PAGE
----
Are you prepared when the payer doesn’t pay?

Those of you practicing in California during the summer of 2009 likely remember all too clearly when the state of California issued IOU’s for health care services you provided. This came to mind this past week when an insurance company in my state was “outed” for delaying over 300,000 claims to providers since Jan 2011 when they took over the state employee health care plan.

Given the current economic and health care crisis, I fear we may experience more situations where payment is not forthcoming, or significantly delayed. While there are many ramifications, the issue we need to discuss today is this: are you prepared for slow-downs or lapses in getting paid in your practice? And what can you do to get prepared?

To begin with, take a good look at the mix of payers you work with in your practice.  How many are commercial insurances and how many are Medicare and Medicaid or other state plans, and even cash? And even if you have a big percentage of commercial payers, you’ll want to make sure that you have different payers in that group. You want to make certain that in the event something happens to one of your main payers your practice will be able to continue.  Remember your mothers advice…“Don’t put all your eggs in one basket!”

Once you know your breakdown by payer, you’ll calculate what percentage of your patients are covered by each payer. With this information, it’s time to play some “what ifs”. To do this, calculate the percentage of income you receive from each payer. Set up a spreadsheet and enter your data and you should be able to run some scenarios to see how your income and practice might be impacted by the loss of one or more payers.

Next, you’ll want to come up with some possible responses to the loss of a payer regardless if it’s a slowdown in payment or a complete loss of that payment source. Ask yourself how you would handle this right now? What resources do you currently have at your finger tips to help you deal with such an event?

Do you have cash reserves your practice could draw from? Or do you have an established line of credit you could fall back on? If your answer is “No”, ask yourself what contingency plans you need to put in place to be prepared?

As a practice owner you must be monitoring your accounts receivable (AR). Work closely with your billing person to make sure it’s watched daily. Know the average length of time it takes for you to get paid from your payers. And if payments are not coming in as expected does it just involve a few claims or does it involve numerous patient and claims?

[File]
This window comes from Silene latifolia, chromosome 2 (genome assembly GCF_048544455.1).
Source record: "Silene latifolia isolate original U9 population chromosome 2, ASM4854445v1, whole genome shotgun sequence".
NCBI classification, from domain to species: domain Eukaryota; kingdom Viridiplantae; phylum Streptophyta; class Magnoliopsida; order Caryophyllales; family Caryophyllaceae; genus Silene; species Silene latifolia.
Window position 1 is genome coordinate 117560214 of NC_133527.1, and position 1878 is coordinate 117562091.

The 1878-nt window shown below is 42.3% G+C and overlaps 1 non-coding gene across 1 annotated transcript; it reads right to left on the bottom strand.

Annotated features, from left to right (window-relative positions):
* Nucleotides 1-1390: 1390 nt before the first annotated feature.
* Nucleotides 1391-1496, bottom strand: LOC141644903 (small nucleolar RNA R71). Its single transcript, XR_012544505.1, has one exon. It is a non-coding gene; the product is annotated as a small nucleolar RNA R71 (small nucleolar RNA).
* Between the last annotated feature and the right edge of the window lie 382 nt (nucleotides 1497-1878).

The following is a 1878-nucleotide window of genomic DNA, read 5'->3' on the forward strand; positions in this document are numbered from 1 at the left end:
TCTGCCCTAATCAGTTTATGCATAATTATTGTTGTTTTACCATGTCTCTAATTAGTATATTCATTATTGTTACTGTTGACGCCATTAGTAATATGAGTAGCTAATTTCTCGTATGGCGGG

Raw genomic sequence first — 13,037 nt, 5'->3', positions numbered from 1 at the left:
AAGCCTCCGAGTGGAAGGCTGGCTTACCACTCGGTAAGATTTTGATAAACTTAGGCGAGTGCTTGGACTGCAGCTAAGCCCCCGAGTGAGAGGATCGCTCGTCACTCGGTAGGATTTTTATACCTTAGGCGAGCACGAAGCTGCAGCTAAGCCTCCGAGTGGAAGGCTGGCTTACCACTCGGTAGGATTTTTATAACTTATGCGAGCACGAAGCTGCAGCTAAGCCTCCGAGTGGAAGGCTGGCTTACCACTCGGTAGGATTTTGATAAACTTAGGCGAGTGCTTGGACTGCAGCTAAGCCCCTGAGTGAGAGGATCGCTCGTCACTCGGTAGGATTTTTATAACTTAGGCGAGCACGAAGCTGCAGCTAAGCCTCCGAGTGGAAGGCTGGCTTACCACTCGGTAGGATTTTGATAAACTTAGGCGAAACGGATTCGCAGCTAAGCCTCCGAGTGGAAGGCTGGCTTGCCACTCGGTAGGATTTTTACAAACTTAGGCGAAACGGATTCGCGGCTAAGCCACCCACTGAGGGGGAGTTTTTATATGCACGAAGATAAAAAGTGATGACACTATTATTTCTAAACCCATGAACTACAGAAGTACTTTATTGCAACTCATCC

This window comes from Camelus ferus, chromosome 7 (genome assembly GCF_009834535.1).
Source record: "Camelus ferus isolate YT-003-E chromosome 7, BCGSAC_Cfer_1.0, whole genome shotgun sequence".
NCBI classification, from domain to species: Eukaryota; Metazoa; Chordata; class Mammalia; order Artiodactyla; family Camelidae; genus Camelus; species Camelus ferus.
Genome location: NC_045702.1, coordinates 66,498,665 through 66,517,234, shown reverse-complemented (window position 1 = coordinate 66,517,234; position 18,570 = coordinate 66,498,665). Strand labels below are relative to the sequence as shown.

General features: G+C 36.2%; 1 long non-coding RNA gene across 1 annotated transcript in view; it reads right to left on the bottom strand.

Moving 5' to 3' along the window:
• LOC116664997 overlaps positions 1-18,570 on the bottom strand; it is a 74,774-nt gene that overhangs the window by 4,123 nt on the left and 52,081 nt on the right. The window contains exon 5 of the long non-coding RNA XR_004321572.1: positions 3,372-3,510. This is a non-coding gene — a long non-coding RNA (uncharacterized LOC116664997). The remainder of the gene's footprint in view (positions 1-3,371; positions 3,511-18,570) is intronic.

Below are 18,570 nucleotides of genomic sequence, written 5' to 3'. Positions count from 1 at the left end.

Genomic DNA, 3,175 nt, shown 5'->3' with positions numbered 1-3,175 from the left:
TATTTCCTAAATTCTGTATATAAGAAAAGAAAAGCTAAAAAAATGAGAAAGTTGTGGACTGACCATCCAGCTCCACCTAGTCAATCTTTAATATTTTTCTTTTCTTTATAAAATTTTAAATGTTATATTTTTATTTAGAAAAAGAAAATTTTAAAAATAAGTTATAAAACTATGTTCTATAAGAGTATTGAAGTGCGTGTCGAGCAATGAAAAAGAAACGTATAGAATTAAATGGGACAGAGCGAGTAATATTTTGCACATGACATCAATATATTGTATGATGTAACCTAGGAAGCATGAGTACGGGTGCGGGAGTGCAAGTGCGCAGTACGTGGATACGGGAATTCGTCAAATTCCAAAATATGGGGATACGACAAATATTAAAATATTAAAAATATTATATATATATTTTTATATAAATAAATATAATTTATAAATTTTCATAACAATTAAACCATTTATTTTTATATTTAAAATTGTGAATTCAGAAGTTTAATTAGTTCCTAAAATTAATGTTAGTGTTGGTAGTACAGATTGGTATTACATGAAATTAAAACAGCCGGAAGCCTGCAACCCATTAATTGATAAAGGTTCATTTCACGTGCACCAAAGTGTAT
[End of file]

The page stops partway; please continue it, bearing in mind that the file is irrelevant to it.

If you run into problems with receiving timely reimbursement, check with the payer to see if there is an issue. Make sure you document who you have spoken with and what their response is. You will need this later on when you follow up with them.

Depending on the size of the problem, you may want to let your patients know what is going on. Often times the plan members can do much to move the process along.

Unfortunately, there is no such thing as free health care. Without income you simply cannot run your practice and provide services for long. Obviously the last resort may be to no longer accept plans that don’t provide timely (and competitive reimbursement). There may come a time when you have to rethink which payer you can and cannot work with.

This is a situation we don’t like to think about. However, it’s happened before and it will likely happen again. Being prepared for cash flow disaster, just like being prepared for natural disaster, can help your practice get through potential rough spots, survive and thrive.

(c) Barbara C Phillips, NP

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  1. Very important topic. As an NP in private practice for ~ 20 years, having a varied payer mix has been essential to staying in business. However, these days the ‘slow downs’ or out-right denials look very intentional and even ‘engineered’. Why is it illegal to ‘defraud an inn keeper’ but ‘ok’ to not pay your provider? One of my patients works very hard for her income and has two separate commercial health plans (hers primary, husband’s secondary). Her primary insurance company has assured her that I will be paid for services rendered and yet I still have not received the ‘check in the mail’. Without a direct denial of the primary insurance (they say they will pay, but don’t… at least not for 3 months) I am not permitted to bill the secondary insurance. It would be cruel to make my patient pay out of pocket. I would rather sue her insurance company. Certainly I would feel like a small David dealing with Goliath. I’m not sure my state’s insurance commissioner is the first stop to deal with this. Would litigation be the solution here? (not my patient, sue her insurance company).

  2. I have said for years that the payers are not friends with the provider. Their business model is really about keeping as much money as they can and to deny services. This has been documented time and time again. It may take a class action lawsuit to ensure providers get paid for the work they do. (It’s also unfortunate we have providers send in fraudulent claims – it does not help those of us providing honest services!).

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